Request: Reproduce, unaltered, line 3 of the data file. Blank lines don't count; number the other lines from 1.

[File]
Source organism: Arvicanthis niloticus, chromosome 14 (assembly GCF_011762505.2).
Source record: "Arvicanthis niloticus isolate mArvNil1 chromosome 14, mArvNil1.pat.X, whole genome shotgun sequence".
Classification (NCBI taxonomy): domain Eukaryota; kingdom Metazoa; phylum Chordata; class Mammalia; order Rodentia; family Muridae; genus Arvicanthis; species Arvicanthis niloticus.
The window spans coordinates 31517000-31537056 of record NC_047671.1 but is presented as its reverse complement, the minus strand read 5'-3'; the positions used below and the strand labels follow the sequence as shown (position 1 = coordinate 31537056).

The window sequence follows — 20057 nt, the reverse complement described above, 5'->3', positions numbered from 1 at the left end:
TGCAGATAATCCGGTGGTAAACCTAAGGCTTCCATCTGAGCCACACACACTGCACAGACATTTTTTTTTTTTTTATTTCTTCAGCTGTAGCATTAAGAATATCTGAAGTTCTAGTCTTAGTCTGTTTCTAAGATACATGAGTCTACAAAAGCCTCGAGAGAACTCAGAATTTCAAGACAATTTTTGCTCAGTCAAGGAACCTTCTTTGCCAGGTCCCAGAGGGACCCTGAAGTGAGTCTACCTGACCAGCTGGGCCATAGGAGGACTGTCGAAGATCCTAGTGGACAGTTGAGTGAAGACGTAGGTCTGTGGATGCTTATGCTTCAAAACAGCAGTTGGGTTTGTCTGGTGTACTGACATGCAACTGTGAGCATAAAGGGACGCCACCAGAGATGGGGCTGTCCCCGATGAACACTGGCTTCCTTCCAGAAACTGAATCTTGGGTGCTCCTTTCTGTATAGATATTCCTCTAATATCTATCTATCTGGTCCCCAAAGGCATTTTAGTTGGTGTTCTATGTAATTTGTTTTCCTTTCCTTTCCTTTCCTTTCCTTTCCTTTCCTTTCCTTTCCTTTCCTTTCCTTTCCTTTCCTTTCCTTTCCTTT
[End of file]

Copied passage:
Classification (NCBI taxonomy): domain Eukaryota; kingdom Metazoa; phylum Chordata; class Mammalia; order Rodentia; family Muridae; genus Arvicanthis; species Arvicanthis niloticus.